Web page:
Nick Easter and James Haskell get to grips with the new training technique - wrestling

England have introduced a new training method during pre-season in a bid to get in tip-top condition for the World Cup, writes Bea Asprey.

The 45-man squad has been taking part in wrestling sessions under the direction of Paul Stridgeon, an ex-wrestler who is the RFU’s head of strength and conditioning.

Rugby and wrestling require common skills and techniques, and similar exercises are useful for conditioning the participants of both sports. Back-rower James Haskell has been relishing the sessions, which he says are both enjoyable and a useful training tool.

“I had been wrestling and doing some mixed martial arts for eight or nine months, so I was familiar with the concept when the England coaches introduced it to our training programme,” says Haskell. “It’s great fun and as well as being beneficial for your technique and conditioning, it brings a different element to our training. It also gets very competitive which all rugby players love.”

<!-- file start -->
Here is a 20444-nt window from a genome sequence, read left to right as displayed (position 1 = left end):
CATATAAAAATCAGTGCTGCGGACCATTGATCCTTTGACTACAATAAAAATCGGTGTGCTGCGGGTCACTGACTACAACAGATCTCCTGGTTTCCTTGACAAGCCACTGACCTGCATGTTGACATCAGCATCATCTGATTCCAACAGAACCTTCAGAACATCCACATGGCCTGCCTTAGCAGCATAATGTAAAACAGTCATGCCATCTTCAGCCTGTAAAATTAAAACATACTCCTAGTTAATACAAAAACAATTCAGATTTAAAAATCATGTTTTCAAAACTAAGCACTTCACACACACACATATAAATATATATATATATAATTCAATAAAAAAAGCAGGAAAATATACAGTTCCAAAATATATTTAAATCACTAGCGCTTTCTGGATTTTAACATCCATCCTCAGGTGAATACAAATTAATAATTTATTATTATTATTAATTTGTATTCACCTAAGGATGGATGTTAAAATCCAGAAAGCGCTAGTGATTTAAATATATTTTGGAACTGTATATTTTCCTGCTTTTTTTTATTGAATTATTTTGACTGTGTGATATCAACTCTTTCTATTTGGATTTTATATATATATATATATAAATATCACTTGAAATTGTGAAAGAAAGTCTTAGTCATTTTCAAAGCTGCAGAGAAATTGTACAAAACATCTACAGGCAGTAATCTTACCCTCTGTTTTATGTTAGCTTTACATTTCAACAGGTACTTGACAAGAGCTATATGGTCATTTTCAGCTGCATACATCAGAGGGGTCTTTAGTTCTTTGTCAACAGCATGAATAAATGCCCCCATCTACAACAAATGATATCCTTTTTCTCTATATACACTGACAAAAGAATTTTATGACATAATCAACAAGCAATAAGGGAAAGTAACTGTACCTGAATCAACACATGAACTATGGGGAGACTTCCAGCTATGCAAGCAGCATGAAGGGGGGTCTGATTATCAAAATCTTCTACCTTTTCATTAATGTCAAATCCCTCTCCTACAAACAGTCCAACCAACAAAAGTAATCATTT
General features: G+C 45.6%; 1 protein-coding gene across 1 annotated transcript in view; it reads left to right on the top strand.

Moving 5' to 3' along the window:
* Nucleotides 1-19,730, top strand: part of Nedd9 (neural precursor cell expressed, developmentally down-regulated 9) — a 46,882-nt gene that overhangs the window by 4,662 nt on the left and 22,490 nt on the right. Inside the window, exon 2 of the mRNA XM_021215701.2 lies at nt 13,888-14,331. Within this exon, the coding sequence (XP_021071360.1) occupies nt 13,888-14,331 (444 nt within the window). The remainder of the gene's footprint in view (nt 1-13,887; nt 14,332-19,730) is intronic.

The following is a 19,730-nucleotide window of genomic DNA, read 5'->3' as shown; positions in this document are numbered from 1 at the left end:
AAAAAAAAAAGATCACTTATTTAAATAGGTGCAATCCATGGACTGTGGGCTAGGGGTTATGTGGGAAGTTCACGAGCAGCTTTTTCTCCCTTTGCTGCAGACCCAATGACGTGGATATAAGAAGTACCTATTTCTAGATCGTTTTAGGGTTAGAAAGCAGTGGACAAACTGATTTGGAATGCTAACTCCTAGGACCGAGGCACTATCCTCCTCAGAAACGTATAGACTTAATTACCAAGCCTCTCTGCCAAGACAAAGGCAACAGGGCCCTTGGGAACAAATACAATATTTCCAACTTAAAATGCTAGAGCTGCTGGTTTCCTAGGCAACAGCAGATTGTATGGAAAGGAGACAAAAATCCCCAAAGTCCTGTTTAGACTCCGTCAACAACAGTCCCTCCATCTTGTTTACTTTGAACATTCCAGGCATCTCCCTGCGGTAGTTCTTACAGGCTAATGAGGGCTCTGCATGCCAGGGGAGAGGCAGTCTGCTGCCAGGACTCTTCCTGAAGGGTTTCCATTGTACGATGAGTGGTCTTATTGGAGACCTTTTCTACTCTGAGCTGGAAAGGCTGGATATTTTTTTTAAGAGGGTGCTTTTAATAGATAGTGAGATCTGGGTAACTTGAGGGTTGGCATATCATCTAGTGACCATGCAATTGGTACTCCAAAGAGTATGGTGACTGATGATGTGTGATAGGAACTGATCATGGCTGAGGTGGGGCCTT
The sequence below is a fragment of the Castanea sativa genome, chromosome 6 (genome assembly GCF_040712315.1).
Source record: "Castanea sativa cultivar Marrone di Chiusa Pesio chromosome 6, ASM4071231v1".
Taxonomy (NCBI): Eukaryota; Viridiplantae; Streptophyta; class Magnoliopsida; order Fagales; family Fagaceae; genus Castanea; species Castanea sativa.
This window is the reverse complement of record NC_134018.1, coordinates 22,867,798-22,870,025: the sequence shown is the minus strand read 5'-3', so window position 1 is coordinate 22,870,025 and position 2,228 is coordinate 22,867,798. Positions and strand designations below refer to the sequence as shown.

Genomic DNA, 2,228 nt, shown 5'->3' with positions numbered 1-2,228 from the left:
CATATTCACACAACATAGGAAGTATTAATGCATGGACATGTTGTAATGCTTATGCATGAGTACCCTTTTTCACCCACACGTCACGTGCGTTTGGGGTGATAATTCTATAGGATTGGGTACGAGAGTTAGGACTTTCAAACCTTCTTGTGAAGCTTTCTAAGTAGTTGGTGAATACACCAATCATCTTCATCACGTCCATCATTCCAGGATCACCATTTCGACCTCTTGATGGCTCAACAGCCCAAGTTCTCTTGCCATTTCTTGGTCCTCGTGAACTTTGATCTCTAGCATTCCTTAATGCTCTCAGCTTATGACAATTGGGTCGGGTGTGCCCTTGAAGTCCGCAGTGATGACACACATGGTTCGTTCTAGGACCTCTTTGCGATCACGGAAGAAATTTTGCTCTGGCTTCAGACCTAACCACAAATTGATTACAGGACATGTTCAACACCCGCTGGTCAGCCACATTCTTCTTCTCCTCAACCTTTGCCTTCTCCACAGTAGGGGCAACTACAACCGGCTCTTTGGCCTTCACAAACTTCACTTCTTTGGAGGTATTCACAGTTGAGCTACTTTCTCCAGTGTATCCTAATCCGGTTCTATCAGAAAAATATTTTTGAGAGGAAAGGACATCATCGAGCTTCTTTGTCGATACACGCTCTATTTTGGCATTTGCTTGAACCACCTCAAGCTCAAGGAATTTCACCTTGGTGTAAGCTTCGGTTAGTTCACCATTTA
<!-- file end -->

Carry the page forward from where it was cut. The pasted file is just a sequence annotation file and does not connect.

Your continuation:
The squad took part in two 35-minute sessions a week for three weeks, and dropped to one session after that to allow more time for rugby sessions. However, it will remain a focal point for their training camps throughout August.

Haskell continues: “The sessions are physically demanding. You get very out of breath and your heart-rate goes through the roof. Our sessions are always in a hot marquee!”

If you want to improve your technique for tackling and clearing people off the ball, this is a great activity for you. It teaches you how to manipulate an opponent’s body, and get into a position where you’re dominant at the breakdown and in tackle situations. Tackling and ruck and maul situations are similar to what you may encounter in a wrestling match, and it also trains you to operate at a low centre of gravity.

Haskell explains: “We warm up with drills or technical work, and then concentrate on one aspect, such as splitting your feet or getting low to the ground, working one-on-one with a partner. We’ve used different techniques for clearing out rucks, done some grappling, and worked with dummies, driving them back and putting them down.”

Check out the squad during their pre-season training session…

This article appeared in the September 2011 issue of Rugby World Magazine.

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